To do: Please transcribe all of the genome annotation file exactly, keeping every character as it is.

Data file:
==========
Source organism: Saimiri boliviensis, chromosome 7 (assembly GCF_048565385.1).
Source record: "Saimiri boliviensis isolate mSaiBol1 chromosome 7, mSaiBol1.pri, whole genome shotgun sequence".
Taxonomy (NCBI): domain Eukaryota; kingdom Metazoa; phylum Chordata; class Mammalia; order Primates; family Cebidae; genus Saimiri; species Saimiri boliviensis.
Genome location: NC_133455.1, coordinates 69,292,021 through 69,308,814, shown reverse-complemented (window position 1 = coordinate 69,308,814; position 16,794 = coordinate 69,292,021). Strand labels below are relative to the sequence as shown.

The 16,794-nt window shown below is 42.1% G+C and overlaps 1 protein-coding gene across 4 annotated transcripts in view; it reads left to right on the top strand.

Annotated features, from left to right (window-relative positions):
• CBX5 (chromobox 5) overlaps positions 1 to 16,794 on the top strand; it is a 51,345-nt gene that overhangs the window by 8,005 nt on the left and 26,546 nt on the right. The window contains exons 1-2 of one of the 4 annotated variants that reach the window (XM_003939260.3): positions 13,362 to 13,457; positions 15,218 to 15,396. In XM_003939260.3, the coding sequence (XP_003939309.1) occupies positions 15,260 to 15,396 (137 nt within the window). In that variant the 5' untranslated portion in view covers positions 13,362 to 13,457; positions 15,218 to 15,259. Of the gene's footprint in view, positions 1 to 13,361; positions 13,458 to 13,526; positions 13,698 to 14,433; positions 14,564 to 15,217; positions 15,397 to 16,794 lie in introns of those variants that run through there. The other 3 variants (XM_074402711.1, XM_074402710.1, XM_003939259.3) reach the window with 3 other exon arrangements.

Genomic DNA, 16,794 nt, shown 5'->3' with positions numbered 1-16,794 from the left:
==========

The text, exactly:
Source organism: Saimiri boliviensis, chromosome 7 (assembly GCF_048565385.1).
Source record: "Saimiri boliviensis isolate mSaiBol1 chromosome 7, mSaiBol1.pri, whole genome shotgun sequence".
Taxonomy (NCBI): domain Eukaryota; kingdom Metazoa; phylum Chordata; class Mammalia; order Primates; family Cebidae; genus Saimiri; species Saimiri boliviensis.
Genome location: NC_133455.1, coordinates 69,292,021 through 69,308,814, shown reverse-complemented (window position 1 = coordinate 69,308,814; position 16,794 = coordinate 69,292,021). Strand labels below are relative to the sequence as shown.

The 16,794-nt window shown below is 42.1% G+C and overlaps 1 protein-coding gene across 4 annotated transcripts in view; it reads left to right on the top strand.

Annotated features, from left to right (window-relative positions):
• CBX5 (chromobox 5) overlaps positions 1 to 16,794 on the top strand; it is a 51,345-nt gene that overhangs the window by 8,005 nt on the left and 26,546 nt on the right. The window contains exons 1-2 of one of the 4 annotated variants that reach the window (XM_003939260.3): positions 13,362 to 13,457; positions 15,218 to 15,396. In XM_003939260.3, the coding sequence (XP_003939309.1) occupies positions 15,260 to 15,396 (137 nt within the window). In that variant the 5' untranslated portion in view covers positions 13,362 to 13,457; positions 15,218 to 15,259. Of the gene's footprint in view, positions 1 to 13,361; positions 13,458 to 13,526; positions 13,698 to 14,433; positions 14,564 to 15,217; positions 15,397 to 16,794 lie in introns of those variants that run through there. The other 3 variants (XM_074402711.1, XM_074402710.1, XM_003939259.3) reach the window with 3 other exon arrangements.

Genomic DNA, 16,794 nt, shown 5'->3' with positions numbered 1-16,794 from the left: